External hard drives
Consumers who keep their computers for years and upload thousands of songs, videos, movies and photos will need to get more space at some point.
External hard drives are one option, but an up-and-coming alternative might be simpler and save you another transition down the road. Online backup services, like Carbonite.com or Mozy.com, allow users to back up data over the Internet.
These services are more expensive than purchasing an external hard drive, which typically starts at around $70. At Carbonite.com, a one-year subscription starts at $54.95, and at Mozy.com monthly subscription costs total $54.45 for a year.
But more importantly, there's no guarantee that Carbonite or Mozy will be around tomorrow. You control the longevity of your files. If you store your files on a drive, and keep it in a fire proof safe, you can protect your files from harm. But can your protect the servers, database, and offices of Carbonite and Mozy? How will you guarantee that the companies will not go under? Or lose your files as JournalSpace did when it overwrote its servers?
Feel free to store your files in a cloud or off site database if you want to, but make sure you back up your own files, too. It would be shortsighted and gullible to trust anyone without doing so.
This is how I believe in backing up files: 1. Never throw away photographs and never ever ever ever throw away negatives. Store negatives in a temperate safe place. (I keep all of my negatives in a disaster-proof safe. It's also where I keep some of my cameras and my important documents. Best birthday gift ever!) 2. Regularly back up your hard drive on an external hard drive. Keep that hard drive in a safe place. Like your safe. 3. Keep a second copy of that external hard drive and store it somewhere else. My professor lost his entire career in a fire. I store everything important in at least two places, and when I work on a freelance project, I save the file in multiple places. A deadline will come and go regardless of a crashed hard drive, dead off site paid server, or natural disaster. Losing money and valuable documents is not a chance I'm willing to take. And you shouldn't either.
While I still have your attention: Andriotis argues that the already suffering newspaper industry should die a cold, cruel death at your hands. While it's true that you can read many newspapers on the Amazon Kindle, a Kindle subscription will not sustain a newspaper. In fact, newspapers lose money providing a Kindle version of their product. If you want news to survive the next decade, hold on to your subscription. Also keep in mind that not every paper is on the Kindle either. My local paper, for example, is not available. And though it has a Web site, it doesn't provide everything online. So I know that the people in my town are missing out on a lot of news by following the asinine advice in this moronic article.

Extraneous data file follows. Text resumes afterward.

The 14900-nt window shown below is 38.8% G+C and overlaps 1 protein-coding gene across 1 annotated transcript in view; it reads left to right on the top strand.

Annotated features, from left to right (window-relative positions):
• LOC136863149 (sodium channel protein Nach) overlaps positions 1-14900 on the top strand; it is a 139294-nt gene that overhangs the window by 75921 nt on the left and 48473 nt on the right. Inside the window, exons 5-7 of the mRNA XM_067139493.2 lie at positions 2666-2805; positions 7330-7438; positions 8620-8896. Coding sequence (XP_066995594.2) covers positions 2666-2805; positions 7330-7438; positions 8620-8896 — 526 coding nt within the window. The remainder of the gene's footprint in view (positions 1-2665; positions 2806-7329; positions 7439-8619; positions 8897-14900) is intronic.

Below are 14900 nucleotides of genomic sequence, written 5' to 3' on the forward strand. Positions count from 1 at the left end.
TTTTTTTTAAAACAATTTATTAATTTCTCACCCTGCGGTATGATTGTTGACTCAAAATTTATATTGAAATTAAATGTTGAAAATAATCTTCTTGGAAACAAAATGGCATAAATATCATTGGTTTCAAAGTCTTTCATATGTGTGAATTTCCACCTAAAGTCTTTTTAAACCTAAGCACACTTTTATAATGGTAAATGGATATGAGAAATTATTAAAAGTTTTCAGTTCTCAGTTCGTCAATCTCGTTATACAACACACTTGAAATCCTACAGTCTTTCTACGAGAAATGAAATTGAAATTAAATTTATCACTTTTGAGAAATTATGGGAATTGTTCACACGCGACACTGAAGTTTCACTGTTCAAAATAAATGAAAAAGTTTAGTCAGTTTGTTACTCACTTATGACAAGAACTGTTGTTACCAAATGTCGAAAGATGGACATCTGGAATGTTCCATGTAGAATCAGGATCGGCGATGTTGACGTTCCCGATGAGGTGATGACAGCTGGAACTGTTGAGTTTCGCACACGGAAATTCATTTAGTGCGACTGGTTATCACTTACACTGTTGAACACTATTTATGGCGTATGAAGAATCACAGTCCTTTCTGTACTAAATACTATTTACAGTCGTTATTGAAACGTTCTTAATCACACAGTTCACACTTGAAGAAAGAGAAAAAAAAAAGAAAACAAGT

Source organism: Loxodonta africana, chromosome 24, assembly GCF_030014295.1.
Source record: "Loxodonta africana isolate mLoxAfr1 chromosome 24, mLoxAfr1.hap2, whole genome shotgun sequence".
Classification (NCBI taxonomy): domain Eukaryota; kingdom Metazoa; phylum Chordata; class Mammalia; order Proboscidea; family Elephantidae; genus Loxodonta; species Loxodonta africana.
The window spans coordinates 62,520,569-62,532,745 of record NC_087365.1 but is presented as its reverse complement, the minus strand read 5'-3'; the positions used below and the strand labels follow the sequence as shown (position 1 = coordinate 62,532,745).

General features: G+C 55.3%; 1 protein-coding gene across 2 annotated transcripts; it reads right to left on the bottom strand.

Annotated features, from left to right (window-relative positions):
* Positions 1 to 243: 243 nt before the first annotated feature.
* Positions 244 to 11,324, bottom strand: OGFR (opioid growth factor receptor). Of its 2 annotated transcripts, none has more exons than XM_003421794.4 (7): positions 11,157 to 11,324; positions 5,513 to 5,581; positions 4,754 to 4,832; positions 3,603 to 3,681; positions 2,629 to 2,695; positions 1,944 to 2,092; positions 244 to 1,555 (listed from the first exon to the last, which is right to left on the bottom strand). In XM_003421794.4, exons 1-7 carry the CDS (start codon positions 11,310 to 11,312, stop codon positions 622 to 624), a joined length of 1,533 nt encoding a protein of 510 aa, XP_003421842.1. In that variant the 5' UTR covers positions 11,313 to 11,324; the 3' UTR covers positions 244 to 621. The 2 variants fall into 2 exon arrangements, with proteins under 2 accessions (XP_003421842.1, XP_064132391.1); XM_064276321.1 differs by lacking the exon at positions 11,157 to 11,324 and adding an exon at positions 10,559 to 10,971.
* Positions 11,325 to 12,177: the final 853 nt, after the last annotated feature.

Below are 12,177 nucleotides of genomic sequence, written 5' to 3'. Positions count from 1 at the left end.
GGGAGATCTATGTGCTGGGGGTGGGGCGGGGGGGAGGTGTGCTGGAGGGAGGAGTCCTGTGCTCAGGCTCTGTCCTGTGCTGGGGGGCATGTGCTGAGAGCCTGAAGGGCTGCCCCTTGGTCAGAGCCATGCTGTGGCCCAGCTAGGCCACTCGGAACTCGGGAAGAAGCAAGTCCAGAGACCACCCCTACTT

Finally, Androitis is wrong when she writes, "When was the last time you bought a CD or even walked into a record store?" The music industry is failing, but it's failing because of its own archaic practices and the major labels' inability to handle its product or its consumers.
Let the record show the following facts: I have purchased a grand total of three albums and zero individual songs from iTunes. threeOne album was for an upcoming lesson on this blog and I'll probably buy a vinyl version when I can afford it. In the last two months I have purchased seven records and one CD. For Christmas I received one record and one CD. And when I looked for a CD my grandfather wanted, the Target I went to was sold out (so was Wal-Mart, according to the Target clerk, who looked on his Blackberry, and two nearby Targets). The music section had been ransacked and was mostly empty. It was Christmas and people bought CDs.
Thank you for your time, Old People. Again: off site storage is OK, but make sure to have a second (and third) back up. Invest in external hardware!